NuScale Power: Rethinking nuclear reactors
NuScale Power, which is headquartered in Portland and also has a presence in Corvallis, is on track to become the first company in the world to receive federal approval that will allow its design for a small modular reactor to be used in a nuclear power plant slated to be built in Idaho.
The company is touting its design as the shot in the arm that the nuclear power industry desperately needs.
Although nuclear energy represented 17.6 percent of electricity consumed globally in 1996, it has lost ground in recent years. The cost to build a nuclear power plant with conventional reactors sits in the billions of dollars, while the cost of energy from renewable sources such as wind and solar has dropped, making those options more attractive.
Meanwhile, concerns abound about how to handle radioactive waste from nuclear power plants. So do worries about safety — especially after a tsunami in March 2011 disabled a power supply and cooling capacity at Fukushima Daiichi, leading to a meltdown of three reactor cores at the Japanese nuclear power plant.
NuScale's team, however, is touting its small module reactor technology as a safer and more affordable solution to conventional reactors.
For starters, NuScale's design calls for its modules to be fabricated off-site and then shipped by rail or truck to the plant location. Because the fabrication of the modules and the building of the physical plant occur simultaneously, the modules can be installed as soon as they arrive, requiring less construction time, less labor and less money.
The modules — each capable of producing 60 megawatts of energy, which is enough to power 45,000 homes — also allow a plant to scale up as needed, with a maximum capacity of 12 modules for a total of 720 megawatts.
The biggest difference between NuScale's technology and conventional reactors, however, may well reside in the area of safety. Traditional reactors feature valves and pumps — all of which can fail.
By tapping gravity, conduction and convection, NuScale has been able to come up with a design that has eliminated the pumps and valves used in traditional reactors to move and heat water to produce steam, which turbines then use to produce electricity. Fewer moving parts mean less chance for failure.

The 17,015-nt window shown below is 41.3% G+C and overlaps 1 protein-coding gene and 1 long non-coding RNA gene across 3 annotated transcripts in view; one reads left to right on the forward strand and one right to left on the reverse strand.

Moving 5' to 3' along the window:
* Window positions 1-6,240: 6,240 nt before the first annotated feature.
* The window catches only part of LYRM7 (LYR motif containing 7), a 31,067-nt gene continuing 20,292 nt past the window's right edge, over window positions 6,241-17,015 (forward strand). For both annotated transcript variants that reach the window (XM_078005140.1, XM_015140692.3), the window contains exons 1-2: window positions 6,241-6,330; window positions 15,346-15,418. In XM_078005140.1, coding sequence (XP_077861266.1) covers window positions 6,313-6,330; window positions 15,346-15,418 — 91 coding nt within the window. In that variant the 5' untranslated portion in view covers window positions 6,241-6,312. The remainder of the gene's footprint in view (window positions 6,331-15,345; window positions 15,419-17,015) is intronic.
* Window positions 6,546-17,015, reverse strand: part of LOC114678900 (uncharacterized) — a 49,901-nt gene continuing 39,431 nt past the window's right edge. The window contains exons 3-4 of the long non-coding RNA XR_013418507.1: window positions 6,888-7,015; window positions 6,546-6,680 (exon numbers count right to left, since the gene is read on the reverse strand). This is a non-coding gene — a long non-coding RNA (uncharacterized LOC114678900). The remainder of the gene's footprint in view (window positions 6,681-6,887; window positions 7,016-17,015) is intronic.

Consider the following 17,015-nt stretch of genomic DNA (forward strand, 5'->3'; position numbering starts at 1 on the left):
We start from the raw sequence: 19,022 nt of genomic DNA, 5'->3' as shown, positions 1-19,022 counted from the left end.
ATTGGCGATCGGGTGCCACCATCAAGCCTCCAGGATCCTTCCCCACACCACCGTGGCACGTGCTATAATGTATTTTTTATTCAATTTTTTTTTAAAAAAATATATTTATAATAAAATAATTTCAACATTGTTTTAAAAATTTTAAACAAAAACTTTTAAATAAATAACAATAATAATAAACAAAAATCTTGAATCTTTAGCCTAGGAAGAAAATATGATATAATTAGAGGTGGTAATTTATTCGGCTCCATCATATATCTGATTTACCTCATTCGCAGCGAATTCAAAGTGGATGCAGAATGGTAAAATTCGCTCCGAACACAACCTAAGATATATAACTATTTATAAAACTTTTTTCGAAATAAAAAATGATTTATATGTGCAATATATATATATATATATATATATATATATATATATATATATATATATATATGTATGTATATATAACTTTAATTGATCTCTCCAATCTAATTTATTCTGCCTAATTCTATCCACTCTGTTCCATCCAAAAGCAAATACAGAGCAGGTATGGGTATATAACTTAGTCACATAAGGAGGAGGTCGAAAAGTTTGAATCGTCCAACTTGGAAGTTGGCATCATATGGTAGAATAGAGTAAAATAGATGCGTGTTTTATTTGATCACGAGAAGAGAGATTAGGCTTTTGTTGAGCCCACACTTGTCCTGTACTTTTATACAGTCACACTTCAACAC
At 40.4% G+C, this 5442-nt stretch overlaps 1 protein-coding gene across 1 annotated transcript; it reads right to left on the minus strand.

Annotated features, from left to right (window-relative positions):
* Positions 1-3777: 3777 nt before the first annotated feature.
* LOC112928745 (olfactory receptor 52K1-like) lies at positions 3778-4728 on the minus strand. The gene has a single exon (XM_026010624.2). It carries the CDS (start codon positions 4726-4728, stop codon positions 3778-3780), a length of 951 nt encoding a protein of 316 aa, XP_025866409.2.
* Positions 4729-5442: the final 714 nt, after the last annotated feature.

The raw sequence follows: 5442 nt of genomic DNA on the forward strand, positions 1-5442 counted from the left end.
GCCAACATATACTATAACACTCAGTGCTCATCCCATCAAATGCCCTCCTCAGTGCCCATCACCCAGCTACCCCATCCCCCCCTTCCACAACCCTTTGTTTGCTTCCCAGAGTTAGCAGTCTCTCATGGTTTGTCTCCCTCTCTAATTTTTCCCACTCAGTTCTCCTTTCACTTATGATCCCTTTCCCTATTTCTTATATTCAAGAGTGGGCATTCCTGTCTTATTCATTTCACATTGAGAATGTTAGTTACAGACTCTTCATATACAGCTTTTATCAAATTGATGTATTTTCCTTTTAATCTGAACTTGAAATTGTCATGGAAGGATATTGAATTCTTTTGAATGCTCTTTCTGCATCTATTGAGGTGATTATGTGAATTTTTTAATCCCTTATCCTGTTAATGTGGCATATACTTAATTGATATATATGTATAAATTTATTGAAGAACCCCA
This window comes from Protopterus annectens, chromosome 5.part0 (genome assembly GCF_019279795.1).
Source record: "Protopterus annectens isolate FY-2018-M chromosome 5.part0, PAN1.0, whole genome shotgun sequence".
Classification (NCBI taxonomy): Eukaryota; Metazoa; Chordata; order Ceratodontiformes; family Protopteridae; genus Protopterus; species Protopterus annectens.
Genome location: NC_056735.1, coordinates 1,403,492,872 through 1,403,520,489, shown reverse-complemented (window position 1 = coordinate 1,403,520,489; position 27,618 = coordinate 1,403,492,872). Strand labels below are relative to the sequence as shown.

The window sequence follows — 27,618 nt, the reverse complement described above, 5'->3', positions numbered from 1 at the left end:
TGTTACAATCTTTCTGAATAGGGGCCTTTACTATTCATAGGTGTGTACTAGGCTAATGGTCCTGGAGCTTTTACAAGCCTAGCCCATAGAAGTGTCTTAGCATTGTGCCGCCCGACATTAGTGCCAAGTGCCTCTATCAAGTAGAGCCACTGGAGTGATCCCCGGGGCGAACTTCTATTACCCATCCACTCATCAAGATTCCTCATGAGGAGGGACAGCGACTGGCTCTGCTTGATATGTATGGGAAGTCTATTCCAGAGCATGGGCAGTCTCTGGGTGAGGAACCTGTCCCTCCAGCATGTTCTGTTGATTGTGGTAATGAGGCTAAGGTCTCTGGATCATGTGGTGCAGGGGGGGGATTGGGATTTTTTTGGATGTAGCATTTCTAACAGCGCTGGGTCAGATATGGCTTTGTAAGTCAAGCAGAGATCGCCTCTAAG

Traditional reactors also require electricity to secure the reactors in case of a shut down along with an additional water source that can be used to cool the reactor cores and spent rods in case of an emergency.
NuScale's design, however, calls for the modules at a plant to sit completely immersed in a pool of water, which serves to cool down the module reactor cores and rods in the case of an emergency.
"It doesn't need power to make the safety systems work," Ross Snuggerud, a NuScale plant operations supervisor, said. "It shuts down and self-cools indefinitely, without the need for operator intervention."
The technology behind NuScale's reactor design can be traced back to 2000, when the U.S. Department of Energy provided money for research into the development of a small nuclear power plant model that could be used for multiple purposes. The Idaho National Engineering and Environmental Laboratory led the research project, with support from a team at Oregon State university that included professor Jose Reyes.
In 2003, when the research project ended, Reyes and his team of scientists continued to work on a small, multi-application water reactor. Reyes envisioned the reactor as being built in a factory and then installed in a plant. The reactor would operate for seven or eight years and then could be replaced, which would eliminate the need for on-site refueling.
The idea would go on to become the current technology behind — and in — the small modular reactor design that's the focus of NuScale. Reyes, who co-founded the company, now serves as its chief technology officer.
He isn't the only one at NuScale who has ties to the early incarnation of the company's current design.